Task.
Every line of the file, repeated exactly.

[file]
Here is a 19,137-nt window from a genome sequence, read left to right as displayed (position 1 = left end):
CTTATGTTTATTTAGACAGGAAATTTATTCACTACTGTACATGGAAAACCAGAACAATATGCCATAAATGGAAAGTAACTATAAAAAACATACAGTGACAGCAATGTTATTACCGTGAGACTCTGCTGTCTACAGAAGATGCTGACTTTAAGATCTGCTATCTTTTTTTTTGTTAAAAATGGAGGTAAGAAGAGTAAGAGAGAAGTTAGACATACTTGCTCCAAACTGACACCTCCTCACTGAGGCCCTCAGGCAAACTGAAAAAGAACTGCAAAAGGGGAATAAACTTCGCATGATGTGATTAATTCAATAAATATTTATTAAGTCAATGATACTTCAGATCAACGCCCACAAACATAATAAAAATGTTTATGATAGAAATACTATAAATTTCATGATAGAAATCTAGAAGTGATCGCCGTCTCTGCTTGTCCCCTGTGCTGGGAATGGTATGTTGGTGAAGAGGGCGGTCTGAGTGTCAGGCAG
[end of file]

Here is a 19,137-nt window from a genome sequence, read left to right as displayed (position 1 = left end):
CTTATGTTTATTTAGACAGGAAATTTATTCACTACTGTACATGGAAAACCAGAACAATATGCCATAAATGGAAAGTAACTATAAAAAACATACAGTGACAGCAATGTTATTACCGTGAGACTCTGCTGTCTACAGAAGATGCTGACTTTAAGATCTGCTATCTTTTTTTTTGTTAAAAATGGAGGTAAGAAGAGTAAGAGAGAAGTTAGACATACTTGCTCCAAACTGACACCTCCTCACTGAGGCCCTCAGGCAAACTGAAAAAGAACTGCAAAAGGGGAATAAACTTCGCATGATGTGATTAATTCAATAAATATTTATTAAGTCAATGATACTTCAGATCAACGCCCACAAACATAATAAAAATGTTTATGATAGAAATACTATAAATTTCATGATAGAAATCTAGAAGTGATCGCCGTCTCTGCTTGTCCCCTGTGCTGGGAATGGTATGTTGGTGAAGAGGGCGGTCTGAGTGTCAGGCAG